Sayings by Ikeda Yuji sensei
Do correct kendo, do kendo so that whoever looks at you thinks it is beautiful.
Small, shrunken kendo like a bonsai is bad, do kendo like a big tree with strong roots.
Kendo isn’t about theory. Its about seeking yourself through intense keiko. If you do this you will come to understand.
If you accept that something is impossible then it always will be. If you always avoid your opponents sword tip then you will never be able to defeat them.
Self-centered kendo is bad. There is an partner in front of you after all. If you do self-centered kendo then those watching will think “thats unpleasant” and you will be thought of as someone who does bad kendo. You must do kendo that is pleasant. Striking your opponents heart/spirit, or having your heart/spirit struck by your opponent is what kendo’s about, isn’t it?
They say “do kendo with abandon.” If you do your daily kendo like this, and if even 1/2 of this comes out during a shiai, you will win.
Even though you are swinging the shinai you don’t need power. Even though you are lifting the shinai up you don’t need power. Physical power is unnecessary. If you simply bring the shinai down it will cut.
In kirikaeshi its bad to just bash your opponents shinai recklessly. You have to tense your hands and – feeling the weight of your own shinai – immediately pivot the shinai round and strike the opposite side.
It doesn’t matter who you are, every person raises their hands before striking. Strike there. You have to be patient and wait until that moment.
Kendo is a lifetime activity. Its not just about striking and being struck, kendo isn’t as small as that.
Kendo is about harmony. You have a partner after all. You must consider your opponents feeling. Kendo isn’t something you can do on your own after all.
Simply learning the theory of kendo is no good. Kendo is only understood through physical experience. If you see the opponents kote come and you think “I’m going to evade it!” well, there simply isn’t enough time. Your opponent is also a living being. They don’t want to be hit. Thinking then attempting to strike is no good. You have to abandon oneself. Throw away everything and strike.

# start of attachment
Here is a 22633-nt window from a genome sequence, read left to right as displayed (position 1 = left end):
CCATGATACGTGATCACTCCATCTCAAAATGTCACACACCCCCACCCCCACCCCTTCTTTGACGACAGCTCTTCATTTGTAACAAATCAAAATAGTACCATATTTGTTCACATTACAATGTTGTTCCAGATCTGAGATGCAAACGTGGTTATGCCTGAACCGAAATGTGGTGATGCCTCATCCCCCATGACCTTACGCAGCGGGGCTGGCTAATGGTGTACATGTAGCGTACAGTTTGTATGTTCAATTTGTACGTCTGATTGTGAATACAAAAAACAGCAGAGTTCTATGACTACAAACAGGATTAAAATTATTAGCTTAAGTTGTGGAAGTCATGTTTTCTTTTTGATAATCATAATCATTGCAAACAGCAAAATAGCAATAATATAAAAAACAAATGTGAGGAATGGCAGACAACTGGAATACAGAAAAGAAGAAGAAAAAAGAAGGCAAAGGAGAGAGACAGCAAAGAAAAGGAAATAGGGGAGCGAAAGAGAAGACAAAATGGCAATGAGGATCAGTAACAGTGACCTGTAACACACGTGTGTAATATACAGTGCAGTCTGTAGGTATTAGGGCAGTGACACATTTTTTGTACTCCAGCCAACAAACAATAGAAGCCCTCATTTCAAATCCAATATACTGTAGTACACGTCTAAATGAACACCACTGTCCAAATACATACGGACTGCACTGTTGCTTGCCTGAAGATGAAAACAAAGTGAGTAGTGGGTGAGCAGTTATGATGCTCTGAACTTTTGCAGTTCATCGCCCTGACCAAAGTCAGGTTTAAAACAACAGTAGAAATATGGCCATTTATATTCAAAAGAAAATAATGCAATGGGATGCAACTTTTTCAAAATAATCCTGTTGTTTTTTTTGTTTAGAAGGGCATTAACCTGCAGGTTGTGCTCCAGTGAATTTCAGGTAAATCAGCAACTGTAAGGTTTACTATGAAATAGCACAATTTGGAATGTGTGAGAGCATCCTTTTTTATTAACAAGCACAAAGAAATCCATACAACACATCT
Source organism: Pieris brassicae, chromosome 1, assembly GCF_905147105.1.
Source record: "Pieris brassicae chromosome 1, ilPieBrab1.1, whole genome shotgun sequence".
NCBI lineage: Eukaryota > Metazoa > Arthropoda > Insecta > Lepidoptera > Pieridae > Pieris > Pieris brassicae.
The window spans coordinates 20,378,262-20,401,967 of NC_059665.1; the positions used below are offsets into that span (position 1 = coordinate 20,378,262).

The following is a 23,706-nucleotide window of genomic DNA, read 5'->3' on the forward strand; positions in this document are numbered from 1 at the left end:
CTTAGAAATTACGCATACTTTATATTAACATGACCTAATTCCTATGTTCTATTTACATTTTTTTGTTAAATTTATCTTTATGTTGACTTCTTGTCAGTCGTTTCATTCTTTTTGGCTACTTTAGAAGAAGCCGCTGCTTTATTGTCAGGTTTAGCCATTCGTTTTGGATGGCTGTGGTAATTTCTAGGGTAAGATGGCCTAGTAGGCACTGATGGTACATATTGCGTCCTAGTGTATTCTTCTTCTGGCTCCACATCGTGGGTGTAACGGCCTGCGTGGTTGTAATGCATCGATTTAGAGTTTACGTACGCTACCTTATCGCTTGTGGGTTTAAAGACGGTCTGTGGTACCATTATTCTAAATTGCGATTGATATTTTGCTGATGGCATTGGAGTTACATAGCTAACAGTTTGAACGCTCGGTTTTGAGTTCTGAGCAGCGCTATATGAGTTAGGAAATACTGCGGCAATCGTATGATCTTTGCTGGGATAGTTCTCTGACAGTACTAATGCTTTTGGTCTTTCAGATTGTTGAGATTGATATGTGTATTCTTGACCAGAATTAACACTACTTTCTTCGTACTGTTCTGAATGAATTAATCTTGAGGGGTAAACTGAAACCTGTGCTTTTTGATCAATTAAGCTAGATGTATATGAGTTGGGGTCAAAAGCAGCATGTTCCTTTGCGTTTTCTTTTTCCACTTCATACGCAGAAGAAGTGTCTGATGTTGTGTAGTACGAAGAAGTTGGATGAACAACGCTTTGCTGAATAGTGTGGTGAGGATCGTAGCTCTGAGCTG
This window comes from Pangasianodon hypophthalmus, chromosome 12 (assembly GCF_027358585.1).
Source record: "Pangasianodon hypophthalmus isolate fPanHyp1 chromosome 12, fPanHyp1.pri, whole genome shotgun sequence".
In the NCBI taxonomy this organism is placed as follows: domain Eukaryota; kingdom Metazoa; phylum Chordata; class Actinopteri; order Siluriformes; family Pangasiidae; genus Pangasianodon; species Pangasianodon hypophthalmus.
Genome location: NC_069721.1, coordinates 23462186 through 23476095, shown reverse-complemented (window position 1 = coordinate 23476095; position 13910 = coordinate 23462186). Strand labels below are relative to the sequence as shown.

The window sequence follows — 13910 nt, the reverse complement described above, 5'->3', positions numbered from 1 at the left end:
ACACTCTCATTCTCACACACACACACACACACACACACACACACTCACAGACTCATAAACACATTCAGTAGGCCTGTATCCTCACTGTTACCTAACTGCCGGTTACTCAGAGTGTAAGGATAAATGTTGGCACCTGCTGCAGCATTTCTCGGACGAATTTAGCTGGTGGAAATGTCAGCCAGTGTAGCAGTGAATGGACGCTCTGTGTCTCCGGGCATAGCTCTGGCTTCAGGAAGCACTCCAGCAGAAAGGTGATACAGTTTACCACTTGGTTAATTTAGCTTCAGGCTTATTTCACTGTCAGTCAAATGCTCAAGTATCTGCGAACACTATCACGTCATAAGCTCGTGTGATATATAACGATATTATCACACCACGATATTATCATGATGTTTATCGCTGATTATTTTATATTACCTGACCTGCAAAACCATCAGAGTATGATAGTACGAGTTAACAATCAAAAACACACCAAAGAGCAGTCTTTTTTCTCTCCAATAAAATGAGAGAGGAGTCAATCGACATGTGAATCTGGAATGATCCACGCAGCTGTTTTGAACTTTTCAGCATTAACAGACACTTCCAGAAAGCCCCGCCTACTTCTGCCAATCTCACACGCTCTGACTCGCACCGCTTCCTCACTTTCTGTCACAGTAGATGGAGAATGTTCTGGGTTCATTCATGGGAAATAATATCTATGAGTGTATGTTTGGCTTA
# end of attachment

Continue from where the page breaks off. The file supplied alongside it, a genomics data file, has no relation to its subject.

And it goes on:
In your youth you must physically exert yourself to the utmost. During this period you will start to understand things like the correct opportunity to strike, and the theory behind actions. Keiko without exertion leads to nothing but small and hard kendo.
When you are doing keiko with senior people, even if you feel their strong pressure, you should attempt to strike. Even if it wasn’t the correct time to strike, aim to throw yourself into the cut and make your opponent move by doing so. If you do this over and over your emotional spirit, that is to say, your “heart” will come out. Eventually you will be able to cause your opponent to strike when agitated. He will end up simply blocking your attacks and your attacks/techniques will come out one after another.
When you think “Wow, thats a great technique, I want to learn it” you should steal it. Whether you are asleep or awake you should draw a picture of it in your mind. Naturally/eventually you will become to be able to do the technique.
“Shu-ha-ri” is something you repeat over and over. Whatever grade you become “shu,” whatever grade you became “ha,” its not “once you get to x-dan” then you are now in the “ri” stage, at least this is what I believe. It doesn’t matter what grade you are, you must always return to basics.
Do your keiko like your kata and do your kata like keiko.
Watching someone’s kata you can understand their kendo ability. How to grip the sword, how to move the body, kamae, presence… everything comes out in kata.
Timeline: Ikeda Yuji, hanshi hachidan
1914: born in Yamagata prefecture on the 13th of March.
1923: began kendo at 3rd year in primary school.
1932/1933: Entered into the Busen pre-training group in 1932 and – finally passing the exams a year later – enrolled in Busen proper in 1933. Sato Chuzo – also from Yamagata – became his main teacher.
1937: graduated Busen but stayed on in its research division.
1940: entered tenran shiai.
1942: he served as the kendo teacher for Sakai kogyo high school, and taught kendo and jukendo at Osaka prefectural university.
1945-1949: After the war he was interned in a Siberian labour camp for 4 years. After release he worked at a fabric wholesale company in central Osaka.
1950/51: helps create Busen alumni association and re-starts kendo at Nankai dentetsu dojo.
1954: he won Kokutai kendo individual championships aged 40.
1959 or 1963: becomes first shihan of Yoseikai.
1964: passes hachidan.
1969: receives hanshi
1971: Tozai-taiko west-team captain.
1976: all Japan kendo championships shinpan-cho. Served on the board to revise kendo no kata.
1991: passes away at 76.
Posts held: ZNKR director and public awareness committee member, Osaka kendo renmei permanent director, Kansai university kendo shihan, Osaka university kendo shihan, Asahi shinbun Osaka kendo shihan, Shudokan lecturer, Asahi culture center Senri kendo kyoshitsu lecturer, Yoseikai shihan, Yukenkai shihan, Juso kenyukai shihan.